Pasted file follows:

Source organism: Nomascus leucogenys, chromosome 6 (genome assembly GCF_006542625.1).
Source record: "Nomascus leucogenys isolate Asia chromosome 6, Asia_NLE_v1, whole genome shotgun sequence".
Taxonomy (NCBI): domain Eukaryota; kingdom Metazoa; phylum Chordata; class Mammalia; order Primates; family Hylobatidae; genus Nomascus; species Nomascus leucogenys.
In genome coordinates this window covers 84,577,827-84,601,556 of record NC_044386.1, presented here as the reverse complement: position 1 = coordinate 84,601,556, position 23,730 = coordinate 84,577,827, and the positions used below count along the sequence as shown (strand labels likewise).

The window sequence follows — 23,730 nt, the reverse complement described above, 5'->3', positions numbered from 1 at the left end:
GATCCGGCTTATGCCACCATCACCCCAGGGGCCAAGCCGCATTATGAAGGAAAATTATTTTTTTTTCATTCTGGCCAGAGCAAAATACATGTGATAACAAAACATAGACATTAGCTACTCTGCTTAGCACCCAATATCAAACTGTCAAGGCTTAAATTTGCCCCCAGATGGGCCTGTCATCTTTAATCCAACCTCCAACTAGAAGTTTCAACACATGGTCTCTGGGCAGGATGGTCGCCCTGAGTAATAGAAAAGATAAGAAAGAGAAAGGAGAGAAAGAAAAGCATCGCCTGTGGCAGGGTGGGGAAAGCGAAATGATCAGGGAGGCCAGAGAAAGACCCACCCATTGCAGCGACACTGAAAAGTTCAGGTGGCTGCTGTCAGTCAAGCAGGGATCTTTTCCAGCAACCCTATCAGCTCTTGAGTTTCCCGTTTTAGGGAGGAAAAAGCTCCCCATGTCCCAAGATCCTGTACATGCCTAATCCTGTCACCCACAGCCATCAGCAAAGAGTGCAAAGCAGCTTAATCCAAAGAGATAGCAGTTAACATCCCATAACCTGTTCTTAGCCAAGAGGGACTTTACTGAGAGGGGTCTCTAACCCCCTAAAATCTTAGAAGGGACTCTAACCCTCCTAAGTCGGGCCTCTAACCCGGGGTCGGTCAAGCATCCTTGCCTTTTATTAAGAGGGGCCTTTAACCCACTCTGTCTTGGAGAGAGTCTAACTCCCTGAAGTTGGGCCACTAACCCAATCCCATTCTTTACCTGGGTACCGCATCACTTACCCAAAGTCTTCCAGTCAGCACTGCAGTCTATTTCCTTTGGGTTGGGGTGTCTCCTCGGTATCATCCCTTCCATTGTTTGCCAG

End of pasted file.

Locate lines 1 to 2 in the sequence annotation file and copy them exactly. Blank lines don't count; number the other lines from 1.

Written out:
Source organism: Nomascus leucogenys, chromosome 6 (genome assembly GCF_006542625.1).
Source record: "Nomascus leucogenys isolate Asia chromosome 6, Asia_NLE_v1, whole genome shotgun sequence".